Sterling is emblematic of England’s diversity and should inspire same in support

There was a strange ­phenomenon in the wake of England’s win in Spain – Raheem Sterling felt a lot of love.

A lot of love from the general, English, football-watching ­public.

Whatever your take on the media’s treatment of Sterling, observers of England matches have never been effusive in their praise of the Manchester City player.

On the BBC Sport ­website, there is a feature where you can rate the performances of Gareth Southgate’s players.

It attracts tens of ­thousands of contributors and, invariably, Sterling has been the whipping boy.

Prior to the victory in Seville, he had been rated the worst player in four of his last six appearances.

And he was close to the ­bottom in the other two.

His average marks against Tunisia, Panama, Colombia, Sweden and Croatia twice were 4.11, 5.3, 4.56, 5.23, 5.59 and 4.91.

In the 3-2 win in Spain, he earned a rating of 8.18, the highest of anyone on show in the Estadio Benito Villamarin.

In many ways, including that one, Monday was a landmark night for Sterling, even though it was only a UEFA Nations League match.

Two months shy of his 24th birthday, Sterling now has 46 caps. For a player whose ­international class has been questioned so frequently, he could well become a ­record-breaker.

Make no mistake, Southgate is a huge, huge admirer and Sterling will certainly be ­integral to the England team as long as the current manager remains in charge.

Born outside the United Kingdom, Sterling is also ­emblematic of the fantastic ­diversity of this England squad. Proud of his Jamaican roots, proud of his Englishness.

But one of the most striking aspects inside the Real Betis stadium was the lack of ­diversity among the English ­following.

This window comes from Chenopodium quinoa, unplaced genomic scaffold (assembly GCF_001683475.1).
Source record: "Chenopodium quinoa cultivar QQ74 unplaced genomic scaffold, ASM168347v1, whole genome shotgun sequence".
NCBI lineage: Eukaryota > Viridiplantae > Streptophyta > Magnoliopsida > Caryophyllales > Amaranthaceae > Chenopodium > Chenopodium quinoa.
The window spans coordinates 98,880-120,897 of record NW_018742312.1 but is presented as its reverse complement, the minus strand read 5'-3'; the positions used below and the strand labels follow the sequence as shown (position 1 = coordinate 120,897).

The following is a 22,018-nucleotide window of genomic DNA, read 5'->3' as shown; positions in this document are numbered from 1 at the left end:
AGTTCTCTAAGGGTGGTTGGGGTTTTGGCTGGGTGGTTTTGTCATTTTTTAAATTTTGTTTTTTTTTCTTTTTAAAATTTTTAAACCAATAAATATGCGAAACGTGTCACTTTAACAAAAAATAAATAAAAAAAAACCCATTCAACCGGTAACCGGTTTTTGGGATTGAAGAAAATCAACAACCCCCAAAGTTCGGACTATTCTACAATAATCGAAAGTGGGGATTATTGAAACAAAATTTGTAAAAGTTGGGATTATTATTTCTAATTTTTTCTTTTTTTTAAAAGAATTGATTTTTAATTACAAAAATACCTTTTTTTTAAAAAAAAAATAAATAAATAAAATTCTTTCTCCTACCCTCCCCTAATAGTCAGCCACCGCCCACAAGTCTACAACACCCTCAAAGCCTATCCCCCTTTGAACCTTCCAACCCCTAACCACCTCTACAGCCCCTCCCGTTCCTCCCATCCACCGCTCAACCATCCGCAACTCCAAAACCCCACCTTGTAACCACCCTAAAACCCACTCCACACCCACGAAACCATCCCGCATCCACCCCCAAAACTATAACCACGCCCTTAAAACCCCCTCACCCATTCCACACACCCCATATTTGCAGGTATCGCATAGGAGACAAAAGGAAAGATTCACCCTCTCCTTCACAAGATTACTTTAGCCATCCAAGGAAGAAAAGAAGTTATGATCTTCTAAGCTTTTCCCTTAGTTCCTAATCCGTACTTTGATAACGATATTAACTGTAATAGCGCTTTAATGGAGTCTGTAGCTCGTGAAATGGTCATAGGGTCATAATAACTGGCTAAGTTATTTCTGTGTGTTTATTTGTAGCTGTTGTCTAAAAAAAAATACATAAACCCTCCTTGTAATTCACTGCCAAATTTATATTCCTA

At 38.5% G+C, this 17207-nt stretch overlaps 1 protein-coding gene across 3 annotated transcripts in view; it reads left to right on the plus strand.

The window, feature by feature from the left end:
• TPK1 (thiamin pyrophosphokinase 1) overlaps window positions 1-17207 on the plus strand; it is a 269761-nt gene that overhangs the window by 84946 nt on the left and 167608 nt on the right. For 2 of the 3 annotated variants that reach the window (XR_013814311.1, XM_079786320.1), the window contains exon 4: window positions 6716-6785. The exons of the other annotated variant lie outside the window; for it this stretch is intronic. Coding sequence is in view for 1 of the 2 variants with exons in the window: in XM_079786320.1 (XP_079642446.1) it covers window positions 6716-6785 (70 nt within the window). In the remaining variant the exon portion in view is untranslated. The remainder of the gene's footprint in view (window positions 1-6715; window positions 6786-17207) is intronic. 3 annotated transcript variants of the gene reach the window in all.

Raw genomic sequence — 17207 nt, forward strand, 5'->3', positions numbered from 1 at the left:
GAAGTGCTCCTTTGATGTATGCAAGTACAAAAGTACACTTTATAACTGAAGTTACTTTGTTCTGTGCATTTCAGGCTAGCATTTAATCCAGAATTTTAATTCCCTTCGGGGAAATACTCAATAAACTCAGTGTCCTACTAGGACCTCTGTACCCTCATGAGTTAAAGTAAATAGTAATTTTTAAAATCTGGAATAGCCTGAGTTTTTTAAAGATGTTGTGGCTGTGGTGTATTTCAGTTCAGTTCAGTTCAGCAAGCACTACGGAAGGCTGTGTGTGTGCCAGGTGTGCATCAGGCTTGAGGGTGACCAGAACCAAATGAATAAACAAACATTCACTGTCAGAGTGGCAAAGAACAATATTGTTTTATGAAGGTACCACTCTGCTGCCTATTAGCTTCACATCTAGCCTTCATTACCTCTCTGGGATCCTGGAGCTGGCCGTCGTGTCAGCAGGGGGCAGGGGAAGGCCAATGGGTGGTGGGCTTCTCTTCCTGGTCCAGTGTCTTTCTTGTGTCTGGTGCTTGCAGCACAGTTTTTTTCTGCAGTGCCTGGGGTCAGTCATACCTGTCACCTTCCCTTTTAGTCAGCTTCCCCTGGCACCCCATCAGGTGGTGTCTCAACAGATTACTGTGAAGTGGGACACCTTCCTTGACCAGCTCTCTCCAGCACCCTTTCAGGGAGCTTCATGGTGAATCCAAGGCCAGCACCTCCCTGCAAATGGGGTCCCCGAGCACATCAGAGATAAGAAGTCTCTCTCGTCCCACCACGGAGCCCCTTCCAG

That is not to accuse the 3,000 fans of anything, that is just fact.

The normality is that a ­current England squad has a 40 per cent representation of black players.

That is so starkly in contrast to the representation of black people in the travelling support, it is abnormal.

Attendances at Wembley are more diverse, but the ­contingent that travels to watch England abroad is ­overwhelmingly white.

There may be several reasons for that, one of which being the days when right-wing ­extremism was clearly a feature of the following are easily ­remembered.

Some believe they have not gone away.

But whatever the primary causes, it is something that must vex the FA.

At least in Sterling, they have one of many perfect role models, who should – should – attract a more diverse support.

Constructive criticism of Sterling during his long spell without an international goal was ­justified.

But he has never shied away from the hard work needed to improve. He has never shown anything but ­commitment to the cause and he has never spoken without honesty and frankness.

If anyone deserved moments like the ones in Seville, it was Sterling.

This is a player who is a fine example to all young players, of whatever origin.

Maybe, just maybe, Sterling and this wonderfully ­multicultural squad can bring some sort of greater inclusivity to the group that follows ­England around the world.

It would be one of their greatest triumphs.

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